By CODY WORSHAM | Tiger Rag Editor
After nearly a decade of professional basketball, Tasmin Mitchell’s passport is well-used and full of ink.
Tel Aviv. Moscow. Paris. All stops along Mitchell’s journey from LSU. All stops along Mitchell’s journey back to LSU.
“It’s got a lot of stamps,” Mitchell says. “It’s time for me to renew it.”
Not that he’s going anywhere anytime soon. The former Tiger star who won two SEC titles, reached a Final Four, and remains the third-leading scorer in program history is back in Baton Rouge, after he accepted a job as Director of Student-Athlete Development on Will Wade’s staff.
Before Mitchell accepted the position, he only had to ask himself one question.
Am I really finished playing ball?
It’s a question every athlete faces, sooner or later. Mitchell spent his last two seasons in Paris, France, averaging 10 points and 5 rebounds in 26 minutes per game on 44 percent shooting from the floor and 36 percent shooting from 3. But after South Louisiana’s flooding in the fall, he returned to his hometown, Denham Springs, volunteer coaching for the Yellow Jackets’ basketball team he once starred for as a McDonald’s All-American. He was in town as LSU endured its worst season in 50 years, getting a close up view of the season that would cost Johnny Jones his job.
It was when he heard Wade speak at his introductory press conference that Mitchell felt the call of coaching and decided to exchange his jersey for a suit and tie.
“When they hired Coach Wade,” Mitchell says, “and I heard him speak in his opening press conference, I’m like, ‘Man, this is something I want to be a part of. I love this guy’s energy. I see what he’s trying to do with this program.'”
The two met shortly after, and found they shared a vision of what LSU needed to right a program fresh off its worst season in 50 years. The Tigers went 10-21 in 2016-17, including a 2-16 record in the SEC and a program-record 15-game losing streak. Mitchell endured both highs and lows at LSU – two SEC titles in 2006 and 2009, but losing seasons in 2007 and 2010, and a redshirt in 2008. He, as much as anyone, understands what is required to win in the SEC.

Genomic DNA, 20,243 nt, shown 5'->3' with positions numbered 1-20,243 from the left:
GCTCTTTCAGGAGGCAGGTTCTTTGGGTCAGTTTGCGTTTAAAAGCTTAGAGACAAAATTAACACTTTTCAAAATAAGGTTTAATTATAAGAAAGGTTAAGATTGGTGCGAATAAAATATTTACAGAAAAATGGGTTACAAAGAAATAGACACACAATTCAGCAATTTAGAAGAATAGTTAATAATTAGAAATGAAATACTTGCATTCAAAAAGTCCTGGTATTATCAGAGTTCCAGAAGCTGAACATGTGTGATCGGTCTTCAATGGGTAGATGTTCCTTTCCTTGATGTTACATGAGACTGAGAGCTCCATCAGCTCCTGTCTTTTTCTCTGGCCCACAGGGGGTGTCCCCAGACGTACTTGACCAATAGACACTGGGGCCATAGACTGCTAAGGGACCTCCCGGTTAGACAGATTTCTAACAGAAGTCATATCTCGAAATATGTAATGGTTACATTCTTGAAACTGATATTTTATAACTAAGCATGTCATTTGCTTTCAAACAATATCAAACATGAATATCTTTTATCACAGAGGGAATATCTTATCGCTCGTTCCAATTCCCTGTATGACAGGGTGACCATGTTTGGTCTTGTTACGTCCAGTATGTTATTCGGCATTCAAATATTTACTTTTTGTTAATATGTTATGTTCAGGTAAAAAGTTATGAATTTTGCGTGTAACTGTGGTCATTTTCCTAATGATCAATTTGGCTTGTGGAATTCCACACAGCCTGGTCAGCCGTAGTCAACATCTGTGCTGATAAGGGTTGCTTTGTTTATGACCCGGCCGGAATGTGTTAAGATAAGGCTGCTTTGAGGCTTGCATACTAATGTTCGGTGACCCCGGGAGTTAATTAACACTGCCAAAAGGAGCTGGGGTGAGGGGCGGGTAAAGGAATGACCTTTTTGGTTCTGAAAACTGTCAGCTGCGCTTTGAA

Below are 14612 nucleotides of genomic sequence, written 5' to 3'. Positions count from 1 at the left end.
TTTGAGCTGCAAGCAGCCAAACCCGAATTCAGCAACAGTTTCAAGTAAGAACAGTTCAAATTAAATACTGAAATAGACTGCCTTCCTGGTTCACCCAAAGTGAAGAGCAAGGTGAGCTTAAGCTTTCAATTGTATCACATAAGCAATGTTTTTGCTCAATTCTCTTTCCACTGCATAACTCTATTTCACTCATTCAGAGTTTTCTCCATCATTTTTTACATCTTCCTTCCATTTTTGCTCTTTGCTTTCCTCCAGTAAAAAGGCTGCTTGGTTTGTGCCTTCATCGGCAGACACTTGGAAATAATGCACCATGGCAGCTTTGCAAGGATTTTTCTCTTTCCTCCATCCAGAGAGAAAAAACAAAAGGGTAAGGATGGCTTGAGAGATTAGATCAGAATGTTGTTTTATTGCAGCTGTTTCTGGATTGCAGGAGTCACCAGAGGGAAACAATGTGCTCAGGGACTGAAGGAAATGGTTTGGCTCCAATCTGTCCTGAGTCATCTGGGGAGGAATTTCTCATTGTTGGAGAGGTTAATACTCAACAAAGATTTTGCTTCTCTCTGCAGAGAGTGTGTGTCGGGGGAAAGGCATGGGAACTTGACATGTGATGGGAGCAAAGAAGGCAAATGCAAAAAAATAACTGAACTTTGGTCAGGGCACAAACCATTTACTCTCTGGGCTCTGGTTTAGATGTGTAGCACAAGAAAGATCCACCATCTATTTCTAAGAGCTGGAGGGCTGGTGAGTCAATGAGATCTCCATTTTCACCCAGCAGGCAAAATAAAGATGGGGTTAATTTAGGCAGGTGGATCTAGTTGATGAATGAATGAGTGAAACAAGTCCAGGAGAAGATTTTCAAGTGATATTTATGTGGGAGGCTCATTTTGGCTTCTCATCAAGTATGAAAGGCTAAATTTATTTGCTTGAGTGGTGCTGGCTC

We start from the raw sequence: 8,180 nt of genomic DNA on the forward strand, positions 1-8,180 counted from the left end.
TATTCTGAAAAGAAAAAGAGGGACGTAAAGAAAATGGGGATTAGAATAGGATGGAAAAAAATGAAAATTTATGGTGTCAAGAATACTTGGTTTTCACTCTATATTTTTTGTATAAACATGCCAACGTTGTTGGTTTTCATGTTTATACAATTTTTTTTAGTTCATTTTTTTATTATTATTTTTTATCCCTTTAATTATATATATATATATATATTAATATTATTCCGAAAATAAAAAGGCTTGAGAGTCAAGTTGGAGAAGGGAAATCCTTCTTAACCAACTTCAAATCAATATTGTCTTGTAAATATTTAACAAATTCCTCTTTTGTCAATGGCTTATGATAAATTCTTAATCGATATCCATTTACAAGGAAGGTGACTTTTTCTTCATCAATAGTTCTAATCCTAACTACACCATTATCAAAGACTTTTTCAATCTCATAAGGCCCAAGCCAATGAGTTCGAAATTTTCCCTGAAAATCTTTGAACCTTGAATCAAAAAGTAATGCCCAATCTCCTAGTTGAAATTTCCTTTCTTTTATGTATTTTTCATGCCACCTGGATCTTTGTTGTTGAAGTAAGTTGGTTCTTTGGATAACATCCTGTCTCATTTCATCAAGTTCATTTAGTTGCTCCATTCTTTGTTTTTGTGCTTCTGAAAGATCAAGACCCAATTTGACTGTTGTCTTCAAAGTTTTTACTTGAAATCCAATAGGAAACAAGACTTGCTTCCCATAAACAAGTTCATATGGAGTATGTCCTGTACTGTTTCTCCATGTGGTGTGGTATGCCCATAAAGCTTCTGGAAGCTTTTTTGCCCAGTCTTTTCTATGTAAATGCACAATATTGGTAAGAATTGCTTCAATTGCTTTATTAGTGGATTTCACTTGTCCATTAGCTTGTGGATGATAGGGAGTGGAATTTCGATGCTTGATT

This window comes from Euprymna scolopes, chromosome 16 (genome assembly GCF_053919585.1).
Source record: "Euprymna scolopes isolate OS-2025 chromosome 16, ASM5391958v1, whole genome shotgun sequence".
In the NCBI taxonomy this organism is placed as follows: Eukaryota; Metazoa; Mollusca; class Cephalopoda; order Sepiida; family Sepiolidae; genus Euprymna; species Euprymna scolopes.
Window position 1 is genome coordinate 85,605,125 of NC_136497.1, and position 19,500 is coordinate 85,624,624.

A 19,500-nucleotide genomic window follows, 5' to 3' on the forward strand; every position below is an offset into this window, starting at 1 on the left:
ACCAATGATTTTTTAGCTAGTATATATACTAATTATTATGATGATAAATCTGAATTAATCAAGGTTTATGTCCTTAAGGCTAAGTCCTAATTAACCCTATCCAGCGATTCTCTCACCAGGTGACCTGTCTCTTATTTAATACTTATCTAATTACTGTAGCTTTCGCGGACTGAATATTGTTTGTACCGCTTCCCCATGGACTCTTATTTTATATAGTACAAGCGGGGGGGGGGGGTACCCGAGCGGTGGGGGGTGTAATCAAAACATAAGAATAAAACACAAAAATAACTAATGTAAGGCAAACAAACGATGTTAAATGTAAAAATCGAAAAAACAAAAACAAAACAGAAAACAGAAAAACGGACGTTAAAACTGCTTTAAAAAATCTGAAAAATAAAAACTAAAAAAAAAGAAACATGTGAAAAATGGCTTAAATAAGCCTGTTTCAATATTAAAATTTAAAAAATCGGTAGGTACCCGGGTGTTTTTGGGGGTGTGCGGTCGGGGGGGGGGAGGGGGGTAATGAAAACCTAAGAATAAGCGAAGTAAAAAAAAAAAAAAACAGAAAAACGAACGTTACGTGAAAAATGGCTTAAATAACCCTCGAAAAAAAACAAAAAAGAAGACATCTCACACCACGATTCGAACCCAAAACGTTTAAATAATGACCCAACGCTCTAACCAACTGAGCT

He and Wade hit it off immediately.
“Our first conversation was, ‘We want to turn these guys into winners.’ That doesn’t automatically mean winning a national championship,” says Mitchell. “We just want to give them a different hindsight about their energy, their effort, how much passion they have to have to be a Tiger. I just wanted to bring that back, because I’m one of those Tigers that has that passion, that will to want to succeed. That’s what (Wade) has. He’s taking over a program that’s been ran in the dirt this past season, and he’s taken on the challenge. I was just so enthused about what he was talking about, and I just wanted to be a part of it.”
Mitchell’s role will be similar to Ronald Dupree’s under Johnny Jones. He’ll work in player development, running players through individual workouts with the staff, as well as serving as a soundboard for their issues as athletes. As a five-year player, Mitchell has much to teach. As a first-year coach, he has much to learn.
“I’ll just follow Coach Wade’s lead,” he says. “I’m a sponge. I want to learn. I’ll give the guys information and knowledge about the game that I see, since I played the game and I just finished playing the game. Somebody to be able to relate to these players, develop them mentally and physically.”
Of the many messages Mitchell hopes to communicate to the team, one stands out from the rest: love for the program. His school-record 4,962 minutes played, 137 games played, and 136 games started, as well as his place among just three Tigers to ever finish his career with 1,000 points, 500 rebounds, 200 assists and 100 steals, mean Mitchell undoubtedly left his mark on LSU.
His return to the program means LSU undoubtedly left its mark on Mitchell, too.
“Take this thing seriously, man,” Mitchell says of his message. “LSU wasn’t just a stepping stone. I can’t just say, ‘Hey, I went there, okay, bye.’ LSU is something, you have to live it. You have to wear it. You have to have it in your heart. You have to be about it. I carried that passion on the floor – and off the floor. Still to this day, that passion still burns inside me. I have it, and I just want to instill that in these players. If they have that kind of passion, the effort and the will to win will show up on the floor.”
Forgot to add who he played for in Paris.